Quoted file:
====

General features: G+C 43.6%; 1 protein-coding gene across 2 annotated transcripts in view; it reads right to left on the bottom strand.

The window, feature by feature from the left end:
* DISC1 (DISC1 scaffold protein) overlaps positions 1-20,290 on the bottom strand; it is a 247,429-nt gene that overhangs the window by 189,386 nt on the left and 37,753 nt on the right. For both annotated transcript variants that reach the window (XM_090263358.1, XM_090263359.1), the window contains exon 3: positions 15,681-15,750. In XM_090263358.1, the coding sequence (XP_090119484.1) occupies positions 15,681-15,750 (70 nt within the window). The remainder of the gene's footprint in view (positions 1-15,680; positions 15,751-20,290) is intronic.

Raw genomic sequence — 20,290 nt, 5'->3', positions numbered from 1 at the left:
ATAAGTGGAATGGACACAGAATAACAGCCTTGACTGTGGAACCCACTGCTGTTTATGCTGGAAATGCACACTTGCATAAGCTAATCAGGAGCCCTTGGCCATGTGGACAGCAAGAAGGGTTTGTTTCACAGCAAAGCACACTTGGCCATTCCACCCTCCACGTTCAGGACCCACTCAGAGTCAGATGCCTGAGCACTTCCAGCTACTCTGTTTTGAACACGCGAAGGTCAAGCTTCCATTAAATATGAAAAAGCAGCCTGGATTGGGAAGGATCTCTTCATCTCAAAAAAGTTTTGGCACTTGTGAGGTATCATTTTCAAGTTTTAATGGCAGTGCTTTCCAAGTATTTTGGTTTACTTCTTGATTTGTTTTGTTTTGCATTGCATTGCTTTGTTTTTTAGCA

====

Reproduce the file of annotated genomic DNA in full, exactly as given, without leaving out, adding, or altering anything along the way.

General features: G+C 43.6%; 1 protein-coding gene across 2 annotated transcripts in view; it reads right to left on the bottom strand.

The window, feature by feature from the left end:
* DISC1 (DISC1 scaffold protein) overlaps positions 1-20,290 on the bottom strand; it is a 247,429-nt gene that overhangs the window by 189,386 nt on the left and 37,753 nt on the right. For both annotated transcript variants that reach the window (XM_090263358.1, XM_090263359.1), the window contains exon 3: positions 15,681-15,750. In XM_090263358.1, the coding sequence (XP_090119484.1) occupies positions 15,681-15,750 (70 nt within the window). The remainder of the gene's footprint in view (positions 1-15,680; positions 15,751-20,290) is intronic.

Raw genomic sequence — 20,290 nt, 5'->3', positions numbered from 1 at the left:
ATAAGTGGAATGGACACAGAATAACAGCCTTGACTGTGGAACCCACTGCTGTTTATGCTGGAAATGCACACTTGCATAAGCTAATCAGGAGCCCTTGGCCATGTGGACAGCAAGAAGGGTTTGTTTCACAGCAAAGCACACTTGGCCATTCCACCCTCCACGTTCAGGACCCACTCAGAGTCAGATGCCTGAGCACTTCCAGCTACTCTGTTTTGAACACGCGAAGGTCAAGCTTCCATTAAATATGAAAAAGCAGCCTGGATTGGGAAGGATCTCTTCATCTCAAAAAAGTTTTGGCACTTGTGAGGTATCATTTTCAAGTTTTAATGGCAGTGCTTTCCAAGTATTTTGGTTTACTTCTTGATTTGTTTTGTTTTGCATTGCATTGCTTTGTTTTTTAGCA